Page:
Northern Belle

Northern Belle is the new little sister spot to Northwood on Dundas West (located, appropriately, at Bellwoods). Owners Ange Reynolds and Richard Pope aren't deviating far from the formula that made the original spot at Christie Pits a local favourite - coffee and pastries by day, cocktails and beer by night, and small plates 'round the clock - but in a neighbourhood mostly divided among bars and cafes, they've taken over a comfortable middle ground.

Once the home of S. Lefkowitz , the space was overhauled completely over four months - "the only thing here originally was the windows and the brick," Pope says. Now, thanks to dark walls, vintage artwork and a massive window that hangs over the bar, the refined space retains a farmhouse vibe that boosts the casual feel.

As is the case with Northwood, the liquid refreshments are the main focus. Instead of doing espresso drinks, they've opted for pour-overs - mostly to save on counter space. "We can't do lattes - but we can do delicious drip coffee," Pope says. Their beans come from Pig Iron, with three or so blends on the go for visitors to choose from. (They also recently rolled out bottles of cold brew.)

Just two beers are available at a time on draught - currently, it's Beau's Lug-Tread and Kissmeyer's - but the lineup of cans and bottles is so unusual you won't want for new stuff to check out. (Our bartender's fave: Sweetwater, a fruity-floral hoppy ale brewed in Brooklyn and packaged in a can that beautifully self-parodies the craft beer movement.)

Cocktails are influenced by the classics, with odd house twists like lime and cold brew. I'm drawn to the No Suspenders ($12) both by the name and by the laundry list of ingredients: Goslings rum, Guerra vermouth, a housemade vanilla liqueur, Luxardo maraschino, Cherry Heering, Fernet Menta, lime, and ginger beer (garnished with a lime slice and maraschino cherry).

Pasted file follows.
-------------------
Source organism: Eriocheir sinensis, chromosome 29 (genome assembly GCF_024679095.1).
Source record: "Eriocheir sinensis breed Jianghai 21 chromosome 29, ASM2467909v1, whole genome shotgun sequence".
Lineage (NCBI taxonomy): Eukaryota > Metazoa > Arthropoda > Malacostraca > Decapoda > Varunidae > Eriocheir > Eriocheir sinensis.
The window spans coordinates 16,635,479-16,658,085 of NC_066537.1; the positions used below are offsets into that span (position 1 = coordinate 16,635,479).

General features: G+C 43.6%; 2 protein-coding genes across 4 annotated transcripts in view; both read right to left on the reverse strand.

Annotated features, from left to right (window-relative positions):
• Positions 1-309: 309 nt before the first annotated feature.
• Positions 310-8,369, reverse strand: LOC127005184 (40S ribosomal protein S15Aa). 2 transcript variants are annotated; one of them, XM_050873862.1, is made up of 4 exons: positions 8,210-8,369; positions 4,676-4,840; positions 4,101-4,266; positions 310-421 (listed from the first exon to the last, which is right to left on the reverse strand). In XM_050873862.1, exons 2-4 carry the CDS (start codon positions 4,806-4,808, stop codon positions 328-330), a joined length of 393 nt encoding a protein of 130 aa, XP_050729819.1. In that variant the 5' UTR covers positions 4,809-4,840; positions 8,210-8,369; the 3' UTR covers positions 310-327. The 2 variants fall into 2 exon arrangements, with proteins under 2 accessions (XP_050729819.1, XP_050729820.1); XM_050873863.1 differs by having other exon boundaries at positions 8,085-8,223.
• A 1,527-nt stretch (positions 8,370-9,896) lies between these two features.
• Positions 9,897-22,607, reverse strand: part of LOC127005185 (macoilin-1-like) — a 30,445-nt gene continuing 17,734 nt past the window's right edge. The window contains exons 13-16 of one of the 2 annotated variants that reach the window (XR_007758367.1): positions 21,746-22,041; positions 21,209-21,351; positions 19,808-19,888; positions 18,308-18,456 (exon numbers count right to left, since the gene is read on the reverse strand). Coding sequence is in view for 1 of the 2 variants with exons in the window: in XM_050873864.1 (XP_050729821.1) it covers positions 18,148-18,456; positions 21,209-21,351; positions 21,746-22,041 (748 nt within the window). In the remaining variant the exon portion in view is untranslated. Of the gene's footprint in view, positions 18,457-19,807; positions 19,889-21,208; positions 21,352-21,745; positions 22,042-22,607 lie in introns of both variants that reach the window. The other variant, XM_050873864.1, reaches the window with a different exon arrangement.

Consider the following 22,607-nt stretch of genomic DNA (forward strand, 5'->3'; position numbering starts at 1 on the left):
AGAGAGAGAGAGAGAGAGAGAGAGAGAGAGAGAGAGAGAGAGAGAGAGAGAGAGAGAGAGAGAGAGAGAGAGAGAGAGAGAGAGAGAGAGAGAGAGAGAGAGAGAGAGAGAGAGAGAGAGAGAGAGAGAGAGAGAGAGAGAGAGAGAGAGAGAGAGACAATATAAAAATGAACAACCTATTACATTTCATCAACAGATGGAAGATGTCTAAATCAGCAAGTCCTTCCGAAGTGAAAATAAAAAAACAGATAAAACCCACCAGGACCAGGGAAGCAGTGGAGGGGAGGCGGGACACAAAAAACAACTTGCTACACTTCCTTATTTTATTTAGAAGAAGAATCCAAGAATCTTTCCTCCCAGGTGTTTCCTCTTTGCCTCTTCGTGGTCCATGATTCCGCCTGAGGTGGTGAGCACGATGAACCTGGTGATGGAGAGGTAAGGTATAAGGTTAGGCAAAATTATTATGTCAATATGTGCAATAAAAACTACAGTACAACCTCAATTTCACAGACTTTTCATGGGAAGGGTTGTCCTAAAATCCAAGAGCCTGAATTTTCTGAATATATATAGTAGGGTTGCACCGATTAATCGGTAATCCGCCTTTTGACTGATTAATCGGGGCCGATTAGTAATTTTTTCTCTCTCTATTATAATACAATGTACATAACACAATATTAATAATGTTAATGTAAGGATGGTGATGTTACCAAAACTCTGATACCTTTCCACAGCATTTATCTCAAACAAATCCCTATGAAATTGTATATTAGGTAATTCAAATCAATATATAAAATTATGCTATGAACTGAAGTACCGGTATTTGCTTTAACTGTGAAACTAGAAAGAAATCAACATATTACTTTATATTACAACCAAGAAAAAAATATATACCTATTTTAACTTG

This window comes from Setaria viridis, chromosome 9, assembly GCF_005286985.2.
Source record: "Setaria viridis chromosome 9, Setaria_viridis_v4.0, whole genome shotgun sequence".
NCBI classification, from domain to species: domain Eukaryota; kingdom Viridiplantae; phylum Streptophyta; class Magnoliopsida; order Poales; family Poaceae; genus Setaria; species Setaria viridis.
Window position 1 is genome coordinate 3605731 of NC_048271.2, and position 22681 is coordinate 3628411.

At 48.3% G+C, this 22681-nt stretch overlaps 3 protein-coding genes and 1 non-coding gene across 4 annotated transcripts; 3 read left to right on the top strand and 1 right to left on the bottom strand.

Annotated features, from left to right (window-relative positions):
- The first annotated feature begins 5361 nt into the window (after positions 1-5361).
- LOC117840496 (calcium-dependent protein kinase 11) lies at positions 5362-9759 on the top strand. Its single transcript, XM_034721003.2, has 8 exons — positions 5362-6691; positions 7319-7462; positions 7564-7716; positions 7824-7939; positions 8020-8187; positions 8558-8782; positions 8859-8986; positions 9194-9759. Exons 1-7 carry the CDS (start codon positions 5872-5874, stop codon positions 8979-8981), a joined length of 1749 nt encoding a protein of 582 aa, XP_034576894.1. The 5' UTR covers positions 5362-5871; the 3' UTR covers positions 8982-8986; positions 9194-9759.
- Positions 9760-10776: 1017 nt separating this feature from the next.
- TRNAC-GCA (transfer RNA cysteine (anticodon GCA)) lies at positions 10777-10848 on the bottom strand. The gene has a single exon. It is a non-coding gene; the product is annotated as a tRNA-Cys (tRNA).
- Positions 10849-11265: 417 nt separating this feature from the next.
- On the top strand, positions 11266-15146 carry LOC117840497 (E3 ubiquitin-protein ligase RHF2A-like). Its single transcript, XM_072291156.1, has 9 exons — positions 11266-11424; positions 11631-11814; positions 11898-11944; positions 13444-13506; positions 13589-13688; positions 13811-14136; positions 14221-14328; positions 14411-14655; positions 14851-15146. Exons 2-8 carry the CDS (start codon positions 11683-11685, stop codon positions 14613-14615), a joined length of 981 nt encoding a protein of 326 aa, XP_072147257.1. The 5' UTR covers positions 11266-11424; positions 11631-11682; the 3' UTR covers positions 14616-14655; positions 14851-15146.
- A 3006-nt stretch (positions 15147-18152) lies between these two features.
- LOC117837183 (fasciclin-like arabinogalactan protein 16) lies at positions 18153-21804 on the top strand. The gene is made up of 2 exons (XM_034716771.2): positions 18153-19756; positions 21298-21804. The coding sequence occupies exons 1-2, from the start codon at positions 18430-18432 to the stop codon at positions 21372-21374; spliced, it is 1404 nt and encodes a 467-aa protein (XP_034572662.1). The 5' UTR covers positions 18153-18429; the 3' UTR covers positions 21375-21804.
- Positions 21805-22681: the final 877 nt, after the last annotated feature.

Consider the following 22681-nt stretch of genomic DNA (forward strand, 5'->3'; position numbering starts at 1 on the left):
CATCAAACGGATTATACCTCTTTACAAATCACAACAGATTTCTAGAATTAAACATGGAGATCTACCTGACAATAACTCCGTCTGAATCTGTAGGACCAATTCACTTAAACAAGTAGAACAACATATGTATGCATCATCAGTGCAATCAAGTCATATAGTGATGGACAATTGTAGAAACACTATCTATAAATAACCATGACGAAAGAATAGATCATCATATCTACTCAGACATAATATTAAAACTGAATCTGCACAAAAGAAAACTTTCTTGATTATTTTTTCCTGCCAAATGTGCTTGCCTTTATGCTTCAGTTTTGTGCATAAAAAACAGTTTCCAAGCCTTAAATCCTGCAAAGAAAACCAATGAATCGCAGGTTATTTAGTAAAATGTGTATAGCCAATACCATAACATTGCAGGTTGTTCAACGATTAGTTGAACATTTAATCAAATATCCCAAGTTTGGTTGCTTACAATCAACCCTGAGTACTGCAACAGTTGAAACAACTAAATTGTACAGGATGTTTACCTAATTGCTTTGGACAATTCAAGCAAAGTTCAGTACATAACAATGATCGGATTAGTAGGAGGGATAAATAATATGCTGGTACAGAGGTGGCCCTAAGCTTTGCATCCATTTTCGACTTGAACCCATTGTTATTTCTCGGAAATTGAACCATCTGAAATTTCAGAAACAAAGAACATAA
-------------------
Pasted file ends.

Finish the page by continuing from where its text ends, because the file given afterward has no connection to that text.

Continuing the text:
The Guerra vermouth - which tastes a little like reduced Coke syrup - inspired Pope to run with a '50s soda-inspired theme. The resulting concoction, slightly sweet and gently herbal, does indeed taste like a throwback to the glory days of root beer made with actual roots.

The food menu is a little less fleshed-out, and still evolving; like at Northwood, the focus is on no-frills snacks made with quality ingredients. A major draw for the afternoon crowd, co-owner Reynolds tells me, are the sandwiches ($8-12), which they bring in daily from other producers. Recent selections include a five-spice pork sandwich dressed up with kale, sweet potato and fennel slaw, flanked by an assortment of housemade sweet, spiced pickled veggies.

Cheese and charcuterie are a staple snack at both locations; on our visit, we nab a sizeable hunk of fresh, runny Brillat-Savarin from Quebec, flanked by a little spoonful of marmalade and some toasted baguette crisps. Also brought in to Northern Belle from la belle province: A little ramekin of duck liver and pink peppercorn pate, with more pickles and crisps. (Pro tip: Put the cheese on the pate.)

If you'd rather something sweet, they offer an array of baked treats from around the city: French pastries also sourced from the Tempered Room, muffins from Circles & Squares, and Portuguese custard tarts from neighbourhood bakeries.

Everything's served on cute, mismatched floral plates - nothing fancy, just good ingredients in their simplest form ready for the snacking. Which brings us back to that drink Pope served earlier: "We kind of have a 'no suspenders' policy," he explains. "We just don't want to seem too stuffy - and also, we don't want to seem like a period piece from the 1920s or '30s. We're just more casual, laid-back."

Judging by the afternoon coffee-drinkers and after-work bar crowd already streaming into the place two weeks after opening, it's a vibe the neighbourhood can get behind.

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